• Thanks for chiming in, Jim. That was the first time I’d experienced something like that, and I’m hoping to not experience it again. I guess you spend enough time behind a rifle and you see things like that. That does make sense. I noticed carbon build-up on the brakes, and of course that stuff will break loose eventually … and be carried at high speeds in whatever direction the gas is going. Yikes.

      Clearly something to keep in mind. I couldn’t just mention the recoil stuff without also making sure readers were aware of the potential safety hazard of angled baffles. I appreciate you sharing your experience!

      Thanks,
      Cal

    • Very good analysis Jim. I will sure keep that one in the back of my mind when around people with brakes…as is often the case in Africa shooting magnums.

  14. Great work as usual Cal and thank you for your time and effort. My question is did you add a suppressor in with these test like you did the muzzle movement test. I was a little disappointed to hear that the suppressor did very little to combat muzzle movement and now curious about felt recoil compared to a brake. Again, thank you.

    • Yes sir. I did post how a suppressor compared for the 6XC, 308 and 300 Norma, but didn’t combine that stuff in the summary. When you drill into those individual results, you can see how the suppressor compared. It finished about the same as the ability to stay on target … usually towards the tail end of the pack. You can view those results here:

      Thanks,
      Cal

  15. Greg from Terminator Products recently sent me a cool video of a test he did with a few of these brakes. It’s essentially using clever a recoil sled setup, which is an intuitive way to quantify total momentum or impulse (which is simply the change in momentum). This approach films really well, and it’s simplicity is very engaging.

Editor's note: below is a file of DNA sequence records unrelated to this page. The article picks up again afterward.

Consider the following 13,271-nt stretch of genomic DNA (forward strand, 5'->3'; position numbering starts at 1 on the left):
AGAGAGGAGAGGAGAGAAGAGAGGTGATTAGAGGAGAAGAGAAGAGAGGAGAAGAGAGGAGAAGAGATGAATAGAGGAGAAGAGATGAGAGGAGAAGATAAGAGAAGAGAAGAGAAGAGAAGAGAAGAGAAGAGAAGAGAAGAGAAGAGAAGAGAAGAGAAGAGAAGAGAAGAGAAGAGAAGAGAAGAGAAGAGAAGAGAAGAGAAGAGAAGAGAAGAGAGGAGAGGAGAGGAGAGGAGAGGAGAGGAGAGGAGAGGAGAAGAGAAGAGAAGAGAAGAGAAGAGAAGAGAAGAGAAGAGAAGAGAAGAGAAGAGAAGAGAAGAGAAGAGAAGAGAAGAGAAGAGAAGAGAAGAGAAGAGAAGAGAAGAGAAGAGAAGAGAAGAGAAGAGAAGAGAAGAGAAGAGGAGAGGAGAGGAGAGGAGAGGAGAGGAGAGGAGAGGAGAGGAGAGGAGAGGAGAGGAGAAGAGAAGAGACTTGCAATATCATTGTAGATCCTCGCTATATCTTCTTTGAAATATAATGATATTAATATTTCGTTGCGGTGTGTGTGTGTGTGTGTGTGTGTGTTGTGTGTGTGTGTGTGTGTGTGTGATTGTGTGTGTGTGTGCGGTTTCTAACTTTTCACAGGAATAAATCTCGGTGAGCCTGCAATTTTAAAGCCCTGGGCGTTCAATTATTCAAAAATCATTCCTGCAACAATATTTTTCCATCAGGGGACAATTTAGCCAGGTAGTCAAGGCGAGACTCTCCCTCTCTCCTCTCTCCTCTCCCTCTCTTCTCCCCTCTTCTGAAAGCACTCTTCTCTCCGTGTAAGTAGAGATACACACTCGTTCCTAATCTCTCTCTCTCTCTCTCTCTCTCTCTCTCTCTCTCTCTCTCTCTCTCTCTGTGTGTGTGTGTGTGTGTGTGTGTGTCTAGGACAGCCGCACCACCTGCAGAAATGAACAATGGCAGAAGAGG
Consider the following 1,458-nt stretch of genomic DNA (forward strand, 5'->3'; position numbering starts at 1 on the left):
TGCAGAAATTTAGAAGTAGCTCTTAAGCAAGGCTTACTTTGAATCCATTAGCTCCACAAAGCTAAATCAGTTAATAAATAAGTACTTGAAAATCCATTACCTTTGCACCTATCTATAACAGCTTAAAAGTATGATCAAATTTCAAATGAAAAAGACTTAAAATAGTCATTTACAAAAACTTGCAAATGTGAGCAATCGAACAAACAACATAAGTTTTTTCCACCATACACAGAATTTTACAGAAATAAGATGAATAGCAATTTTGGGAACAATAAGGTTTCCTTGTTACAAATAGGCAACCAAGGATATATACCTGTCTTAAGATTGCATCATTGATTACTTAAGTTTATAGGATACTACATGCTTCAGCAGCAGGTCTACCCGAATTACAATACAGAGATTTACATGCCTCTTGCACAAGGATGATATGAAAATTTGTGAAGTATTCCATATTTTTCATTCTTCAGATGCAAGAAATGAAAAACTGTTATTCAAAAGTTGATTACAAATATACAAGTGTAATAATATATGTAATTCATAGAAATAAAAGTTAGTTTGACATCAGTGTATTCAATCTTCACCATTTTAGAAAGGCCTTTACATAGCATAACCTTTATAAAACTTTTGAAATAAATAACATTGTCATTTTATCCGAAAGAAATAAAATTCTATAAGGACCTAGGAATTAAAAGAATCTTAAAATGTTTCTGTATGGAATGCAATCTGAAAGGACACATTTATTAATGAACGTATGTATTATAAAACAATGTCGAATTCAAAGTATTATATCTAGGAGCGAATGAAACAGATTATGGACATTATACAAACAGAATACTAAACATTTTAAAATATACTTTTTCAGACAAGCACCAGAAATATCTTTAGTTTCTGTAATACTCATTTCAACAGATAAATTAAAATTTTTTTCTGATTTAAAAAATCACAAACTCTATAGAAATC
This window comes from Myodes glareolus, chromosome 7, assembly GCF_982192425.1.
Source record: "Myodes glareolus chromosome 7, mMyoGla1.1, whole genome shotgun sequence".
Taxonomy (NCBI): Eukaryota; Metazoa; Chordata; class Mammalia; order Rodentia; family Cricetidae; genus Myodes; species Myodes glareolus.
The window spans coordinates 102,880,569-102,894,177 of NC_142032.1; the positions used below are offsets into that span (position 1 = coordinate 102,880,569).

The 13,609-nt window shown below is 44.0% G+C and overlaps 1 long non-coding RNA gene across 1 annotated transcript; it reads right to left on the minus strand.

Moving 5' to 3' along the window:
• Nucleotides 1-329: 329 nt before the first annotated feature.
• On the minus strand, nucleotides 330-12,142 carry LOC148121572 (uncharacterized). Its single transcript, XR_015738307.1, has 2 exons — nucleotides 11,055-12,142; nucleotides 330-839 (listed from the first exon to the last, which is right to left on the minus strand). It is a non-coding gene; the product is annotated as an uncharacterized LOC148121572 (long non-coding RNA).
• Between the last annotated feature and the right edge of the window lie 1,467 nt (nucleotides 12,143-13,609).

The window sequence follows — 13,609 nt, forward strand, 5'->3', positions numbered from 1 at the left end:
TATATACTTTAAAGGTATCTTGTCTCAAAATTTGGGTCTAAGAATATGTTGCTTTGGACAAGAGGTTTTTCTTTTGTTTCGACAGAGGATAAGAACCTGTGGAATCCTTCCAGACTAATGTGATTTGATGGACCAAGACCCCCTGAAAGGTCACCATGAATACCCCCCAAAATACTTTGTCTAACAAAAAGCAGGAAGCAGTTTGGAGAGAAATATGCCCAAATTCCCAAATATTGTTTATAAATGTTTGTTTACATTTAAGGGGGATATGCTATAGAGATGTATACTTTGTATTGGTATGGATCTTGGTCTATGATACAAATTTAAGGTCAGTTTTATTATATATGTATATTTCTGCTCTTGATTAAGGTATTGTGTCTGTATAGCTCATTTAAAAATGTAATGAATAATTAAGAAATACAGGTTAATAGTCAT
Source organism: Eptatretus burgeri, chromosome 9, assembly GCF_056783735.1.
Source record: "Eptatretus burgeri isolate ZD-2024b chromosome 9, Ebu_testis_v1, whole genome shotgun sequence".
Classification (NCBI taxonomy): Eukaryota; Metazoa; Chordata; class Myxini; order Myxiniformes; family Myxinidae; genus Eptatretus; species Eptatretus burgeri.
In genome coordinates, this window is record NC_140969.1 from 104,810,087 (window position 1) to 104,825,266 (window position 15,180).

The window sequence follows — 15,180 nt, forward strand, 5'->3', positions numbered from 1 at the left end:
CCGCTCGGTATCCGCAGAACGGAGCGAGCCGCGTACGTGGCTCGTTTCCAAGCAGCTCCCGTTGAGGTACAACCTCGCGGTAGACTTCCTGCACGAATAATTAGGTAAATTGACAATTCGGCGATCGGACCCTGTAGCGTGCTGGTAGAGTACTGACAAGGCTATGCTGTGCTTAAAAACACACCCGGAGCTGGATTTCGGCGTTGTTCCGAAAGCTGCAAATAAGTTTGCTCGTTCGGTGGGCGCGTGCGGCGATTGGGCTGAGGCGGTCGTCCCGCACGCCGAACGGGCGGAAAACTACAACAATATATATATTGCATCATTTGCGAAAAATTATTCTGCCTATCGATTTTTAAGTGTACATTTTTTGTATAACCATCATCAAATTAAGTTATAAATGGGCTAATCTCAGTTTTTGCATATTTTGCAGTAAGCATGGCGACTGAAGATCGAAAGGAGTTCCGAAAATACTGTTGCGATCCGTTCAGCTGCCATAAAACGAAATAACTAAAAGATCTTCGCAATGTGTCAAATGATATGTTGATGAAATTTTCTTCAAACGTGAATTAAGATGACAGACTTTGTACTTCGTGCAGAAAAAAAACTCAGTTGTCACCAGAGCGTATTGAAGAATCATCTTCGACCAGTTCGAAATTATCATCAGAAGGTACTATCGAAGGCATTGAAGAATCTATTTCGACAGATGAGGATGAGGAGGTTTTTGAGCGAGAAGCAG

Watch YouTube Video: Terminator Brakes VS The APA Fat B*tard & Alamo 4 Star

    Greg mentioned that he ordered a couple JEC brakes so he could include one of those in the comparison, but hasn’t received any of them yet. A few people have mentioned that JEC seemed to be slow in processing orders. I’d imagine the demand after this series of posts might have overwhelmed them for the moment. My bad! 😉 Hopefully those guys will be able to catch up soon.

    Just wanted to share this, because I thought it was helpful. It also shows a pretty simple and affordable way to compare the change in recoil momentum of various brakes.

    Thanks,
    Cal

  16. In the context of recoil reduction, one bit of data I wish were available for comparison is brake-mounted suppressors and how they would perform in comparison to bare muzzle brakes and direct-thread mounted suppressors. Would the recoil reduction be somewhere in the middle? Does the mounting of the suppressor over the brake negate the advantage in recoil reduction that an open brake would have? Does a brake-mounted suppressor have less recoil than a thread-mounted suppressor?

    I’m considering buying a Dead Air Sandman-S as my next suppressor, and they have an interesting brake design. Just curious how effective this setup might be.

    • Funny you should ask, Kevin! I actually tested both brake-mounted suppressors and direct-thread suppressors. I just didn’t post any of that data (yet). They are virtually identical. Once you screw on the suppressor, the brake becomes integral to the suppressor. So I hope that helps put your questions to bed. I actually didn’t think anyone else on earth would be interested in that! I figured I was the only OCD guy who thought about stuff like that! I was just curious and had all the equipment setup, so I measured it. Good to know someone else could benefit from it!

      Thanks,
      Cal